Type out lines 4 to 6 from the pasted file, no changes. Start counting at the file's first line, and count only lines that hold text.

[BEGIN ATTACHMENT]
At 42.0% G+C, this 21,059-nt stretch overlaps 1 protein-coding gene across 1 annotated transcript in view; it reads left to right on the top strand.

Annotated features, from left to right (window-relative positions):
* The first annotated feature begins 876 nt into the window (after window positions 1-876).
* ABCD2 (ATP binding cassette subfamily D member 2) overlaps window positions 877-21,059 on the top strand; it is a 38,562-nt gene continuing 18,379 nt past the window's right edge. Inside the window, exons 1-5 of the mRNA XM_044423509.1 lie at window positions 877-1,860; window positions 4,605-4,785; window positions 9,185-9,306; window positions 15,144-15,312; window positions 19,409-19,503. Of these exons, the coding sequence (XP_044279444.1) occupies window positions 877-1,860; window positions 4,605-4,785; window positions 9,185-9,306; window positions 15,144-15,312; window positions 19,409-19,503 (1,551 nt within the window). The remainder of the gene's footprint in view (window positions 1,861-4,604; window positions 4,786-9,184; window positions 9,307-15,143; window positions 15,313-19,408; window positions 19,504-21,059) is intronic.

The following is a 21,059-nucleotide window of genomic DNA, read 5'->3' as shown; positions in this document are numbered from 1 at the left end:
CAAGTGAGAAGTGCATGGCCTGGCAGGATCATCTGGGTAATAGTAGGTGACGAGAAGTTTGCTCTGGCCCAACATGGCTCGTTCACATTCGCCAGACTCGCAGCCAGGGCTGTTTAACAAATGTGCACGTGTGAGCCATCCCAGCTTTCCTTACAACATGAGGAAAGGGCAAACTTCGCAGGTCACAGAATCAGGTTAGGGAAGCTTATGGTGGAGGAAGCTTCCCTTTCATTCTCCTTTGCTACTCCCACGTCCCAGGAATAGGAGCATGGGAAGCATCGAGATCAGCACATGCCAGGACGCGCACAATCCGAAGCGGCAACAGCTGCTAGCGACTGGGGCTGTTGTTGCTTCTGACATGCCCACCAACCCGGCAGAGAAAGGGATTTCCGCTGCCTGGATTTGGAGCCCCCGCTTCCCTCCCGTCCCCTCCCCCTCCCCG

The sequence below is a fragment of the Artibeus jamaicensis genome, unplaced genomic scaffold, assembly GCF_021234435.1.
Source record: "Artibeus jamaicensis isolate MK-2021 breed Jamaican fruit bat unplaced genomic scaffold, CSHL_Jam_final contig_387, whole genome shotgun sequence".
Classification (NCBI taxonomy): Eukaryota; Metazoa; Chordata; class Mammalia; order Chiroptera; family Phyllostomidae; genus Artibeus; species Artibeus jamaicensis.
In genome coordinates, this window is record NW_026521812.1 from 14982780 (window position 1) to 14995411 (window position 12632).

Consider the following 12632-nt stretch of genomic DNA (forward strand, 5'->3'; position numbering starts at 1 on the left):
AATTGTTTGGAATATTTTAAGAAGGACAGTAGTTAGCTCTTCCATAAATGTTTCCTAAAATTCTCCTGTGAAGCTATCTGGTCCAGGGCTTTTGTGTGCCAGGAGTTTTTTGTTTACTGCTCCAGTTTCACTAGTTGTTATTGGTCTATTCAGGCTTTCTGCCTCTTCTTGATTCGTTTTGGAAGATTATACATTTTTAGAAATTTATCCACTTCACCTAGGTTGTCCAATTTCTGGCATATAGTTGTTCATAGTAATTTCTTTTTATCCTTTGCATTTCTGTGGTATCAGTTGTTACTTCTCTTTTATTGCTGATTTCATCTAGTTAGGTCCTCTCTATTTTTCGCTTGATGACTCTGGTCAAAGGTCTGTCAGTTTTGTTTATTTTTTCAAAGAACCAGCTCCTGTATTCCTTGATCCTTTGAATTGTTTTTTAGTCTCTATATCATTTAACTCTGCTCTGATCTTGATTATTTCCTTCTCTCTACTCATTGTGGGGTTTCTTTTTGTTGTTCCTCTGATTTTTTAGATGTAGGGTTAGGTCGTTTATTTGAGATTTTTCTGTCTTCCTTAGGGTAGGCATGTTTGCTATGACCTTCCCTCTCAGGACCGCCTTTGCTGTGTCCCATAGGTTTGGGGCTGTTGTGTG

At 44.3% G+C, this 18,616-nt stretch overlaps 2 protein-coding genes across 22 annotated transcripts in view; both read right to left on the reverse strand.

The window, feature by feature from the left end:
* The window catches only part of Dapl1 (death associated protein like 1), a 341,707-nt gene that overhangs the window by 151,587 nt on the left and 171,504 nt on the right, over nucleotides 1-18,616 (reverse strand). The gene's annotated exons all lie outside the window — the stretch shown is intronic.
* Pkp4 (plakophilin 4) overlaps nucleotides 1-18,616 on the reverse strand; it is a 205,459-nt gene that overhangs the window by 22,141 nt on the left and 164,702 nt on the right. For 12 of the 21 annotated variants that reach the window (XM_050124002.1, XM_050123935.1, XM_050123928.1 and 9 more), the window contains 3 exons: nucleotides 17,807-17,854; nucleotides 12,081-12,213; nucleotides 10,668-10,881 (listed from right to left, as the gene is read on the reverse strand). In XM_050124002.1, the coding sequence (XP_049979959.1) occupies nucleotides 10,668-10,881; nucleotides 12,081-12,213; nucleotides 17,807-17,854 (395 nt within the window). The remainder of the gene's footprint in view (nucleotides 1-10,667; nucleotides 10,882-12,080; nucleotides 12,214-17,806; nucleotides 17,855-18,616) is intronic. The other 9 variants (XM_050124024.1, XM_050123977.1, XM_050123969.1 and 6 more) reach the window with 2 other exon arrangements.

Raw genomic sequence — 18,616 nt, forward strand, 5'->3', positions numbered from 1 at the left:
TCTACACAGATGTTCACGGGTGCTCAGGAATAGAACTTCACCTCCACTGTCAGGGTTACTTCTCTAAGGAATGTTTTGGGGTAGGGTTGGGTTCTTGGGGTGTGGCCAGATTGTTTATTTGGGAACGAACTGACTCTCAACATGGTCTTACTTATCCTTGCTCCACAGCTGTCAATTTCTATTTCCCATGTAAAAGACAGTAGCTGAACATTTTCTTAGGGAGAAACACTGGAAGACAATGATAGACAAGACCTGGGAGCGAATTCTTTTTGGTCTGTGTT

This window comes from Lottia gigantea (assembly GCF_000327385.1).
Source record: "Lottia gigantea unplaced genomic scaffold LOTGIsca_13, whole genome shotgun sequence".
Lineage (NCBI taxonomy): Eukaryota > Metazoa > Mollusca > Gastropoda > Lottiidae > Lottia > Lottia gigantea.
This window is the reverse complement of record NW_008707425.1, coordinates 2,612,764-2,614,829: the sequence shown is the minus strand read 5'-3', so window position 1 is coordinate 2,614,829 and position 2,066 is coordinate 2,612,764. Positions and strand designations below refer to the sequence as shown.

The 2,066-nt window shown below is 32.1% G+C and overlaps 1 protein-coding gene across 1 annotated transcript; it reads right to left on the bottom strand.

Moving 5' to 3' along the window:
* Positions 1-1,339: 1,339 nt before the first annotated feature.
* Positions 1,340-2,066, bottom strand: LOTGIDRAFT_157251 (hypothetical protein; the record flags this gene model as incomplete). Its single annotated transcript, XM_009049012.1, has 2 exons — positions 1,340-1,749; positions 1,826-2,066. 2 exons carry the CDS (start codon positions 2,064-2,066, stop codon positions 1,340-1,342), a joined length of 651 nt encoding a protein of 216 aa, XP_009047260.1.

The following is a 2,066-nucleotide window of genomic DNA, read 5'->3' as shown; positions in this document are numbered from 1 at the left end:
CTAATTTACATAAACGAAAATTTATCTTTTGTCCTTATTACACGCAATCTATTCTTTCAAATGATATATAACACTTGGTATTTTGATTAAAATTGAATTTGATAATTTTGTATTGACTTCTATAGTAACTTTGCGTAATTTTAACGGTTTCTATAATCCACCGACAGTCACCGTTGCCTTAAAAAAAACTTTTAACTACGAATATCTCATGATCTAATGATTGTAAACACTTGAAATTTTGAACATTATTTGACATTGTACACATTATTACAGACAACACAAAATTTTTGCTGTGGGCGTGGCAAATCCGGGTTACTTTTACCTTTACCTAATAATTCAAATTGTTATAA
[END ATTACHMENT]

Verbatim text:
* ABCD2 (ATP binding cassette subfamily D member 2) overlaps window positions 877-21,059 on the top strand; it is a 38,562-nt gene continuing 18,379 nt past the window's right edge. Inside the window, exons 1-5 of the mRNA XM_044423509.1 lie at window positions 877-1,860; window positions 4,605-4,785; window positions 9,185-9,306; window positions 15,144-15,312; window positions 19,409-19,503. Of these exons, the coding sequence (XP_044279444.1) occupies window positions 877-1,860; window positions 4,605-4,785; window positions 9,185-9,306; window positions 15,144-15,312; window positions 19,409-19,503 (1,551 nt within the window). The remainder of the gene's footprint in view (window positions 1,861-4,604; window positions 4,786-9,184; window positions 9,307-15,143; window positions 15,313-19,408; window positions 19,504-21,059) is intronic.

The following is a 21,059-nucleotide window of genomic DNA, read 5'->3' as shown; positions in this document are numbered from 1 at the left end:
CAAGTGAGAAGTGCATGGCCTGGCAGGATCATCTGGGTAATAGTAGGTGACGAGAAGTTTGCTCTGGCCCAACATGGCTCGTTCACATTCGCCAGACTCGCAGCCAGGGCTGTTTAACAAATGTGCACGTGTGAGCCATCCCAGCTTTCCTTACAACATGAGGAAAGGGCAAACTTCGCAGGTCACAGAATCAGGTTAGGGAAGCTTATGGTGGAGGAAGCTTCCCTTTCATTCTCCTTTGCTACTCCCACGTCCCAGGAATAGGAGCATGGGAAGCATCGAGATCAGCACATGCCAGGACGCGCACAATCCGAAGCGGCAACAGCTGCTAGCGACTGGGGCTGTTGTTGCTTCTGACATGCCCACCAACCCGGCAGAGAAAGGGATTTCCGCTGCCTGGATTTGGAGCCCCCGCTTCCCTCCCGTCCCCTCCCCCTCCCCG